But it’s true that the share of industrial workers in the mature economies has fallen from 31% in 1991 to 22% now.  Indeed, according to McKinsey, manufacturing employment fell 24% in the advanced economies between 1995 and 2005.
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So does this mean that the future of capitalism without an industrial proletariat capable of being an agency for change and, for that matter, ‘post-capitalism’ will a society without industry, where people can expect to reduce their hours of work for a living and have increased periods of ‘leisure’?

This was the theme that my fellow panellist Nick Srnicek posed.  Nick is a Fellow in Globalisation and Geopolitics at UCL. He is the author with Alex Williams of Inventing the Future (Verso, 2015) and the editor with Levi Bryant and Graham Harman of The Speculative Turn (Re.press, 2010) – see
Nick explained that, while new economies were being industrialised, their peak of industrialisation came earlier than for economies like Britain in the 19th century.  Indeed, no economy had achieved more than a 45% share for industrial employment.  So the future is not industry and an industrial working-class.  And it was no good advocating a return to manufacturing and industry as the way forward for a better society.

I am sure that Nick is right in these points. Where I differed was that he was not clear if a post-capitalist, non-industrial society would be achieved gradually as capitalism expanded globally and technology replaced heavy industrial work and people worked less hours and could use their time for themselves.  The idea of a steady move to a post-industrial, leisure society was the concept of Keynes back in the 1930s, arguing for capitalism as the way forward to his students at the height of the Great Depression in the 1930s, when many of his students had started to look to Marxism as the explanation for crises and the alternative of socialism (see my post, http://thenextrecession.wordpress.com/2013/05/04/keynes-being-gay-and-caring-for-the-future-of-our-grandchildren/ ).

Keynes reckoned the capitalist world would achieve huge per capita GDP growth and enter a ‘post-capitalist’ leisure economy without poverty.  Well, this blog has regularly revealed data that show poverty remains a terrible spectre over the globe, an inherent feature of capitalism, and that far from moving to a leisure society, working hours have hardly fallen much in the mature economies and remain very high in industrial sectors of the emerging economies.  We are all still ‘toiling’ for a living (apart from the 1%), in increasingly precarious jobs.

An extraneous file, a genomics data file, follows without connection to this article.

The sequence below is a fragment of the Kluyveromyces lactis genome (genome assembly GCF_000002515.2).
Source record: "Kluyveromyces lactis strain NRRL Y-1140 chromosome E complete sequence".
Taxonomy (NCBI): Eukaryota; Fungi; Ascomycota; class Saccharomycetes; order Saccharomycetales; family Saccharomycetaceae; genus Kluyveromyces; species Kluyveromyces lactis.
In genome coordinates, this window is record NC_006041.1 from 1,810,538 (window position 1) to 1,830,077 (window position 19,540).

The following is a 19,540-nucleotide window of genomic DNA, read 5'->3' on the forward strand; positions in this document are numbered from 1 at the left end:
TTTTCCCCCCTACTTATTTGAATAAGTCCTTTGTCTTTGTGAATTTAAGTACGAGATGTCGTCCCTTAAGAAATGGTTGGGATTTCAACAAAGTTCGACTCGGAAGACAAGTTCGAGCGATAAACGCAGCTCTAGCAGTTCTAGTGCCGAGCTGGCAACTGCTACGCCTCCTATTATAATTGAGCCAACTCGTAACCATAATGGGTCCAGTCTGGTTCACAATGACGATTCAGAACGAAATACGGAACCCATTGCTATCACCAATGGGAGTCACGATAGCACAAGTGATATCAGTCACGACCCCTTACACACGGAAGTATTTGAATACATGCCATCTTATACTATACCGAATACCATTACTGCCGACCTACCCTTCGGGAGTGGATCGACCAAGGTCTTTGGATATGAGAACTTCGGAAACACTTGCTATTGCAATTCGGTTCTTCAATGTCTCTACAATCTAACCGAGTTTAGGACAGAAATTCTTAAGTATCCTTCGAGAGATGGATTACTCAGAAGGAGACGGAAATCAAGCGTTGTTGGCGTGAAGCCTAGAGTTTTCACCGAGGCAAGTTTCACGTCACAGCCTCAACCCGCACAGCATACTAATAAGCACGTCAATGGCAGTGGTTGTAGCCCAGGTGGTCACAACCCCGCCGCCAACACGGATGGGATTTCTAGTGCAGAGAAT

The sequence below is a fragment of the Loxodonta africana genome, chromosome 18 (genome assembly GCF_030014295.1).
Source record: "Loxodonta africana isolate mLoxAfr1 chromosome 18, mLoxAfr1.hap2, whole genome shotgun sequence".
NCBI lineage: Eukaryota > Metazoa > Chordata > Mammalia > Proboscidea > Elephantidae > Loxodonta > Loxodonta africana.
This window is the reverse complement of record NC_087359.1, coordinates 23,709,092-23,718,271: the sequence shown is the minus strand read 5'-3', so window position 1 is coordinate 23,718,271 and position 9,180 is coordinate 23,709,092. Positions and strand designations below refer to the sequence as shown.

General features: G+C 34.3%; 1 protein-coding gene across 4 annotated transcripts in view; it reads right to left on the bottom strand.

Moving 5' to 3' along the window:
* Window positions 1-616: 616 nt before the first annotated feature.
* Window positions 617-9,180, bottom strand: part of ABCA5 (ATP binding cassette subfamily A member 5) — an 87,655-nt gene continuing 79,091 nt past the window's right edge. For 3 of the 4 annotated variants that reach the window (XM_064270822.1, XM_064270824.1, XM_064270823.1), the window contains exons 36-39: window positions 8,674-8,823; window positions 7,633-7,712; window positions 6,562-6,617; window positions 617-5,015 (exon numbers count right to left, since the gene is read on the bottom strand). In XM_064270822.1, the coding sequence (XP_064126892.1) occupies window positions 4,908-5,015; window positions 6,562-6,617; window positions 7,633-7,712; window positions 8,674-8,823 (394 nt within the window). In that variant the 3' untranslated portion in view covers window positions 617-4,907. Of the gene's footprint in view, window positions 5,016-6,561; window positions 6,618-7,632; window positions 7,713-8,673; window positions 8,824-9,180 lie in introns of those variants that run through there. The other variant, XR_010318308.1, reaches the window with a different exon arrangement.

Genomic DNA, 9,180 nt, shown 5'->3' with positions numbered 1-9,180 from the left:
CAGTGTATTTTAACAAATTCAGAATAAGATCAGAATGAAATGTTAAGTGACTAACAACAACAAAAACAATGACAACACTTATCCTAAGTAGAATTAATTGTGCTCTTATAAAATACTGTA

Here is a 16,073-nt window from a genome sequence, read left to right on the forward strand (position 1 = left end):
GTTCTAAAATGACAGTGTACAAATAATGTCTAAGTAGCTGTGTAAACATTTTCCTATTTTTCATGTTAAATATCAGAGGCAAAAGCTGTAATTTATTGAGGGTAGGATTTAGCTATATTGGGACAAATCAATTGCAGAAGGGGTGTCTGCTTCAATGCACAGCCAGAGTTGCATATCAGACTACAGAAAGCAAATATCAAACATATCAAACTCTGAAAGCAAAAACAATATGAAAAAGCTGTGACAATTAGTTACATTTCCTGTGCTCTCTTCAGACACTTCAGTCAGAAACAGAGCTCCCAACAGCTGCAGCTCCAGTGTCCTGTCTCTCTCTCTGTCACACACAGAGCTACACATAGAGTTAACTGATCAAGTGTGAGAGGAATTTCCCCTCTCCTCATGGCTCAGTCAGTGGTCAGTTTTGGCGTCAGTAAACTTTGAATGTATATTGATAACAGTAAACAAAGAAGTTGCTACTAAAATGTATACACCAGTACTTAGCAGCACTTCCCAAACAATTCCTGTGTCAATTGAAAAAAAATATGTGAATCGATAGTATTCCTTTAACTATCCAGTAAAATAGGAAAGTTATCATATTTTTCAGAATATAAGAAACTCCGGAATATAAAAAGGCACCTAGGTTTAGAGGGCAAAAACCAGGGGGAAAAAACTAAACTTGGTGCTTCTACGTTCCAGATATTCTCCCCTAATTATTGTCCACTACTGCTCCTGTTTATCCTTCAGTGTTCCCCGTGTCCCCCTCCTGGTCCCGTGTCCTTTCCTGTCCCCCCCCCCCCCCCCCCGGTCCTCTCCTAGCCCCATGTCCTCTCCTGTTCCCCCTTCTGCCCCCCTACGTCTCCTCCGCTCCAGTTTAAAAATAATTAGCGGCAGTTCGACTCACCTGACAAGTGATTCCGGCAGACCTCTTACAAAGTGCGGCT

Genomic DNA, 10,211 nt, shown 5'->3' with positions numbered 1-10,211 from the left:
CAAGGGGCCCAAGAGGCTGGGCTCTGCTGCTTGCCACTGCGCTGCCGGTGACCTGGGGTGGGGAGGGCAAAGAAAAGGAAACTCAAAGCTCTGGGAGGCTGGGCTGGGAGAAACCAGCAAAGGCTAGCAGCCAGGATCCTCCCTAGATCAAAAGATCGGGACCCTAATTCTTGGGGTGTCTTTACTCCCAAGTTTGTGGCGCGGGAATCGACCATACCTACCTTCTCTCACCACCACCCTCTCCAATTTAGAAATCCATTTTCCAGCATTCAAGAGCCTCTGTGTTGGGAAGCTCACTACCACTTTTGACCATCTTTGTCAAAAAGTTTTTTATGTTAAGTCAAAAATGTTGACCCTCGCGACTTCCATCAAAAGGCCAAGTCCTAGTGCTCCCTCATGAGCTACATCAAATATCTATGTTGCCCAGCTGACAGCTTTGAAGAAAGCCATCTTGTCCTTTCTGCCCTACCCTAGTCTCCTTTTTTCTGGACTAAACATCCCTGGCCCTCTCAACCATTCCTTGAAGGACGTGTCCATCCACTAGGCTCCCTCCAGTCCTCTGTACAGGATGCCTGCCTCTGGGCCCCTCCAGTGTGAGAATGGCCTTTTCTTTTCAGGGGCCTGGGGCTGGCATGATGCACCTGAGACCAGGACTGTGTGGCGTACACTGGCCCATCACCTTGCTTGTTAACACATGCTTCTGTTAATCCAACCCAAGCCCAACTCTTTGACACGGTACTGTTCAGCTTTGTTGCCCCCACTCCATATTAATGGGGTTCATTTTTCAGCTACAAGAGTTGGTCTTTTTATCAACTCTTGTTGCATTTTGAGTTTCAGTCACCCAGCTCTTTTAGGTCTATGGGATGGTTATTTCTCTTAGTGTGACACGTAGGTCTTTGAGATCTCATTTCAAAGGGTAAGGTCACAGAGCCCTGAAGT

I don’t think we can get a ‘post-capitalist’ leisure society through gradual change.  It will require a revolutionary upsurge to change the mode of production and social relations globally, even if the potential productivity of labour through new technology and robots etc  is already there globally to deliver such a transition to freedom from toil.  Capitalism remains in the way as a fetter on production, with capitalists as a class force opposed to freedom.

The reason that the mature capitalist economies have lost their industrial base is that it was no longer profitable for capital to invest in British industry in the late 19th century or OECD industry in the late 20th century. So capital counteracted this falling profitability by ‘globalising’ and searching for more labour to exploit.

And profitability fell because capitalist accumulation is labour-shedding.  Capitalists compete against each other to get more profit.  Those capitalists with better technology can steal a march on others by boosting labour productivity and reducing labour costs by cutting the workforce.  So the drive is always for reducing the amount of labour power to boost profits.  The central contradiction here, as explained by Marx’s law of profitability, is that the reduction in labour power relative to mechanisation leads to an eventual fall in profitability.  This reduces the industrial workforce in the mature economies and leads to expansion of industry globally. Capitalism is a mode of production for mechanisation, but mechanisation will also lead to its demise as it is a mode of production for profit not social need and more mechanisation eventually means less profitability.  That shows that as we move towards a robot economy: profit for capital and meeting social needs will become more incompatible.  And the leisure society just an impossible dream.